Human-Specific CpGs

To uncover the subset of CpGs present only in the human lineage, an inter-primate comparison was performed by examining the Enredo-Pecan-Ortheus Whole-Genome Multiple Alignments Sequences for human, chimpanzee, gorilla, orang-utan, rhesus macaque and common marmoset (Ensembl Compara.6_primates_EPO).51,52 This set of sequences contains 19,198 blocks and has been able to align 84.54% of the human genome. We parsed the blocks of this alignment requiring non-duplicated sequence in both human and chimpanzee and sequence of at least one other primate, which reduced our quasi-genomic set (referred to as h1c1o1: human, chimpanzee and other primate) to 79.99% of the human genome. This contained 25,100,205 or ~88.95% of the total haploid human CpGs. Each of these remaining CpGs was then interrogated with the requirement that at its precise position none of the other primates had a CpG dinucleotide present. Furthermore the chimpanzee sequence and the closest nearest other primate present in the alignment block (96.6% Gorilla) were required to have aligned sequence at this position i.e. was not N or -. This led to an initial human-specific subset of 1,820,319 CpGs. These CpGs were then conservatively filtered for polymorphism utilizing 1000 genomes data removing any CpG with any evidence of variation, as a SNP, or within a copy number or structural variant,53 leading to a final estimate of 1,192,484 human-specific CpGs.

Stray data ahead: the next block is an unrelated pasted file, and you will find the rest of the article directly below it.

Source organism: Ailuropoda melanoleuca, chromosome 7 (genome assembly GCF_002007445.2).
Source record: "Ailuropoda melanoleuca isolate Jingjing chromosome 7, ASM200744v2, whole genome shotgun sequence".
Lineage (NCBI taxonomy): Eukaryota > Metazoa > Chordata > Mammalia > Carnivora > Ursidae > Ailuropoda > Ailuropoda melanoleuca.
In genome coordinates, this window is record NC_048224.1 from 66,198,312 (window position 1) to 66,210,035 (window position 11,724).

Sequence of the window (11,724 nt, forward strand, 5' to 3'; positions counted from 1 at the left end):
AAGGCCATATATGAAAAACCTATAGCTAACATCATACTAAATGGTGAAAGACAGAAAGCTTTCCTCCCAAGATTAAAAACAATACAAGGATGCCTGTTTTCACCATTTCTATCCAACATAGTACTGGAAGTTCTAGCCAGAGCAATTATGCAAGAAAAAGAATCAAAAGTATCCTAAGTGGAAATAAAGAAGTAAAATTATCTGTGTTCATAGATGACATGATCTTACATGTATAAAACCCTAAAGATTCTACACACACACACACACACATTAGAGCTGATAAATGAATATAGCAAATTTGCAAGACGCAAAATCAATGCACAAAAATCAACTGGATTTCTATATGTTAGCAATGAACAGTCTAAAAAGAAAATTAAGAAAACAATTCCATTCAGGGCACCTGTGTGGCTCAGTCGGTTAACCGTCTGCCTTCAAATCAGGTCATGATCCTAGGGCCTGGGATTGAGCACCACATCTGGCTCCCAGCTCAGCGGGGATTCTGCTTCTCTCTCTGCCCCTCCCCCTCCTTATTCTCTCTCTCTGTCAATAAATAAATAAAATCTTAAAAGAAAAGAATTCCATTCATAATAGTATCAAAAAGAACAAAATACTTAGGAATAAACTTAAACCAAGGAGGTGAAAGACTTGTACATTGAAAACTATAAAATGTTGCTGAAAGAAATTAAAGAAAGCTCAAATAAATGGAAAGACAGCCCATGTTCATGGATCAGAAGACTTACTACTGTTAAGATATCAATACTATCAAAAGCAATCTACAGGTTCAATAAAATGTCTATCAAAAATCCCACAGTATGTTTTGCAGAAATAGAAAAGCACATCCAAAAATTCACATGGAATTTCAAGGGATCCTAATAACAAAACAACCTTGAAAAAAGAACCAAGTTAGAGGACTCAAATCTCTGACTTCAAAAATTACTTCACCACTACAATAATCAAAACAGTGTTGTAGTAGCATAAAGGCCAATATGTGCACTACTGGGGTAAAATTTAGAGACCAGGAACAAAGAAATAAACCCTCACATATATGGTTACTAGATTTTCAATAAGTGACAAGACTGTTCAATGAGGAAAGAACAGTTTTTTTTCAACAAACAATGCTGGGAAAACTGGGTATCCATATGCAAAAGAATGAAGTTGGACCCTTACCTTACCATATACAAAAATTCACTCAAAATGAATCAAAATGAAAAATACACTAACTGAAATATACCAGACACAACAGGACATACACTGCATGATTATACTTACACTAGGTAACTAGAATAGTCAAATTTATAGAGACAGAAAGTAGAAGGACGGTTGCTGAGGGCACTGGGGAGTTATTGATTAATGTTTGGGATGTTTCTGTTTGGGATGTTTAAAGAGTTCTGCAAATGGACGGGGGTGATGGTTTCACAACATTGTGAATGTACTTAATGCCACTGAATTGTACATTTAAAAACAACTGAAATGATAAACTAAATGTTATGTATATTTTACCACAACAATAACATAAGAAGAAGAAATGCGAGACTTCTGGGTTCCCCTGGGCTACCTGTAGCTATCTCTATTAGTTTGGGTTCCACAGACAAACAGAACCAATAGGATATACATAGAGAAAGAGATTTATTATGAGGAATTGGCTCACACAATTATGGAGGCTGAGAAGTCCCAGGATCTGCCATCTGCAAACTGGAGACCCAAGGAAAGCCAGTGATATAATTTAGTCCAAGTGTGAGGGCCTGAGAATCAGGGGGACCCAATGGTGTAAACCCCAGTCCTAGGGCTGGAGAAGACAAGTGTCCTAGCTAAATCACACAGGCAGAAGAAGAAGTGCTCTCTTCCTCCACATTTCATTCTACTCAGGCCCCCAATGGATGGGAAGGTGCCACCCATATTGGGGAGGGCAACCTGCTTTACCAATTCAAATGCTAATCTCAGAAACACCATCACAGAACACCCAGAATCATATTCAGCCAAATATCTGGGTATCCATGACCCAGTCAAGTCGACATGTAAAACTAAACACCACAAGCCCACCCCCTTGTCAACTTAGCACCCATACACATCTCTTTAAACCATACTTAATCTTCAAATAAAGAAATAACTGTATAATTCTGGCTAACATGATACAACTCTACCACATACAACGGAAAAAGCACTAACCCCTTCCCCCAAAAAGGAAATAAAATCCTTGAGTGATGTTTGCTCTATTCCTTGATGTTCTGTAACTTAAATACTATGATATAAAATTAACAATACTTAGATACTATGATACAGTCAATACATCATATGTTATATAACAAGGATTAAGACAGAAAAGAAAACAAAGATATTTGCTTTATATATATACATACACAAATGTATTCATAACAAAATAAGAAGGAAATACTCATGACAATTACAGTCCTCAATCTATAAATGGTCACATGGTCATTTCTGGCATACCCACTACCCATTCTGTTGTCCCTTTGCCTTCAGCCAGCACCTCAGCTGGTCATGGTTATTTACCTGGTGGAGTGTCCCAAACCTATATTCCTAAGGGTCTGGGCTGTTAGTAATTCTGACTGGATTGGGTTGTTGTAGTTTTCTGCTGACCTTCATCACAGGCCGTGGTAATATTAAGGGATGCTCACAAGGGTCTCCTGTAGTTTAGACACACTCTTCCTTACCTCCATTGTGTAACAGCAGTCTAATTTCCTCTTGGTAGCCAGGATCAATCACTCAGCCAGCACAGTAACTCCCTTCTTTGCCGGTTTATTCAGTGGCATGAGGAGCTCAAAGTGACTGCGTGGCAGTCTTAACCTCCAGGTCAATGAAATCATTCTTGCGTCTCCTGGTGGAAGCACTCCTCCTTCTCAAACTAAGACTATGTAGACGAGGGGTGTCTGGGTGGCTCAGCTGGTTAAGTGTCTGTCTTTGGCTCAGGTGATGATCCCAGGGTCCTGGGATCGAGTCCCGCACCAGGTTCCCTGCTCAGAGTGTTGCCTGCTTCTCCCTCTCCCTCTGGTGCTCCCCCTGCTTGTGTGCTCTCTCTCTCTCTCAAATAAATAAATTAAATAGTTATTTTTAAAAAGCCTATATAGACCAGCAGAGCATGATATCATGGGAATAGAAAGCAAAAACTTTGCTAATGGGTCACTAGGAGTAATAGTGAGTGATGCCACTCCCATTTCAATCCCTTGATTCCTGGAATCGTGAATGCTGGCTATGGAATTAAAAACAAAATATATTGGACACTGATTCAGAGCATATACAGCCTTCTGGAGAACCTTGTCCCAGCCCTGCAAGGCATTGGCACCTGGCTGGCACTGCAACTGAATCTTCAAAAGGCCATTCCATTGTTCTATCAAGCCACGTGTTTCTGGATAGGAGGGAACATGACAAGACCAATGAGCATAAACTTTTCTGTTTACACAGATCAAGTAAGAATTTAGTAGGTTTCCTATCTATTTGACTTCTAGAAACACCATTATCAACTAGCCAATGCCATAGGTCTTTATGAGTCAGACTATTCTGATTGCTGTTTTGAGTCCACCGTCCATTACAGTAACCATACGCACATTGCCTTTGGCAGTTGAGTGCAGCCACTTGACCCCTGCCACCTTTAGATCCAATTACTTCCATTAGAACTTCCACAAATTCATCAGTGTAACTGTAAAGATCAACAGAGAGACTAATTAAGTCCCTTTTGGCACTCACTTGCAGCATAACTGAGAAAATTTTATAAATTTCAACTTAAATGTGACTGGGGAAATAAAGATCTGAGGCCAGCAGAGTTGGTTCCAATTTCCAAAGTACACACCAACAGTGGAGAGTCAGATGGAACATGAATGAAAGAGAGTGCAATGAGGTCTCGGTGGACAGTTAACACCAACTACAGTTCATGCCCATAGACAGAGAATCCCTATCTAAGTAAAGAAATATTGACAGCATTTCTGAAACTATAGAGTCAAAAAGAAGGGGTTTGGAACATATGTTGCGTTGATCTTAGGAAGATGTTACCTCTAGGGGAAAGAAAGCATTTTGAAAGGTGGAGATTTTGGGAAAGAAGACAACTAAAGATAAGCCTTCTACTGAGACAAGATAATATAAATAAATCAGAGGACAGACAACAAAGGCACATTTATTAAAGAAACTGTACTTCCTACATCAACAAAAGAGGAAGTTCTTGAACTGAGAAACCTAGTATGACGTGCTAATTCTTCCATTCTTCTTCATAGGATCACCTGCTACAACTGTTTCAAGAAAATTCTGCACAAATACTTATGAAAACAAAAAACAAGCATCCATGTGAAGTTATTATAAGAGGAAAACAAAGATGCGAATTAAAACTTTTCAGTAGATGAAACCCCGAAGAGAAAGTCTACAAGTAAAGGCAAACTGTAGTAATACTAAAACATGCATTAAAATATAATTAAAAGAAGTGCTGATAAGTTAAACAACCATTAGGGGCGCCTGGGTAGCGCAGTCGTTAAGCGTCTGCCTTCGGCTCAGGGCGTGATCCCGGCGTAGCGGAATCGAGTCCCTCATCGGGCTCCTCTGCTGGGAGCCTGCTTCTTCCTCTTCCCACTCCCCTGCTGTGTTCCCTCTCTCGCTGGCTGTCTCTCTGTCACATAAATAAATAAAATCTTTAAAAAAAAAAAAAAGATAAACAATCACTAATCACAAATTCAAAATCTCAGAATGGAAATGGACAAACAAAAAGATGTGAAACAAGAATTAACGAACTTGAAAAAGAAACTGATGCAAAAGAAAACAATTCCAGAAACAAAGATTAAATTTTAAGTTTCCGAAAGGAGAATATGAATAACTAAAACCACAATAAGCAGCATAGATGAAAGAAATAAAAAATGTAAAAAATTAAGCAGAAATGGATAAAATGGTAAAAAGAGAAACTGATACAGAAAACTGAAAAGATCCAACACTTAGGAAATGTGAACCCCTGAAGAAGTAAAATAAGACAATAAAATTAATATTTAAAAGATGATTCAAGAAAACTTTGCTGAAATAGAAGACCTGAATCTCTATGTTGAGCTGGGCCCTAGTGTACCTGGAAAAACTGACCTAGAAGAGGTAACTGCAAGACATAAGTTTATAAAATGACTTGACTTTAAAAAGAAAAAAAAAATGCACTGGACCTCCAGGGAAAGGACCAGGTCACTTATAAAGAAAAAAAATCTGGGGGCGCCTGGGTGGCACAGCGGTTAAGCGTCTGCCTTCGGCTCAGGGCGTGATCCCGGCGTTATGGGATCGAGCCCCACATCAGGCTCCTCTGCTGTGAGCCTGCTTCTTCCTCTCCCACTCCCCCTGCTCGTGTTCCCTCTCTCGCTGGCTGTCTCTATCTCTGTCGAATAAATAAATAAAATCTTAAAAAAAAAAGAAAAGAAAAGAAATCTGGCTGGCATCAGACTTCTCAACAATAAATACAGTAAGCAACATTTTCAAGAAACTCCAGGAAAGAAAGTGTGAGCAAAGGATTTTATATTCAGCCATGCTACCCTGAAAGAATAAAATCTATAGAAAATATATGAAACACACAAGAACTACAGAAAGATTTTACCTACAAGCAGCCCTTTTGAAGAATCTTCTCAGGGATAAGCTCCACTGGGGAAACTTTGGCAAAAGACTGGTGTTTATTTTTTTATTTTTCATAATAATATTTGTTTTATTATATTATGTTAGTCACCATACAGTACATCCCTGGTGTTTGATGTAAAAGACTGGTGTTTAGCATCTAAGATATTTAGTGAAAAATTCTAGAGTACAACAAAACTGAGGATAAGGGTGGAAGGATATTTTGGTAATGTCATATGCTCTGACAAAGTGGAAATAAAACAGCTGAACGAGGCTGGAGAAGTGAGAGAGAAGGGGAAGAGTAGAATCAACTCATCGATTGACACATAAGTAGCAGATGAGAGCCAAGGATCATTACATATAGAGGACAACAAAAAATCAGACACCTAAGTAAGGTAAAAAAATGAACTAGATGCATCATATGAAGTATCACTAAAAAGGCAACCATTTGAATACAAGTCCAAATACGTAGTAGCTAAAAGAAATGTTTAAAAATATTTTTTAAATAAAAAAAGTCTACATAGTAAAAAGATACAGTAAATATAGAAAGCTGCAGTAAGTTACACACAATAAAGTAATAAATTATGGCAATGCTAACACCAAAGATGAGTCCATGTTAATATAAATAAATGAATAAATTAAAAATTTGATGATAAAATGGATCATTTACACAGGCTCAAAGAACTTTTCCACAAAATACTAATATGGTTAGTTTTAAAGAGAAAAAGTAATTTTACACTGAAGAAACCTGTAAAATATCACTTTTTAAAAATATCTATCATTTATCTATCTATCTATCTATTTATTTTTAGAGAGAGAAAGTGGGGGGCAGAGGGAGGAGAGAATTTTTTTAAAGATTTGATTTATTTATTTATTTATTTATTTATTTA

CpG beacons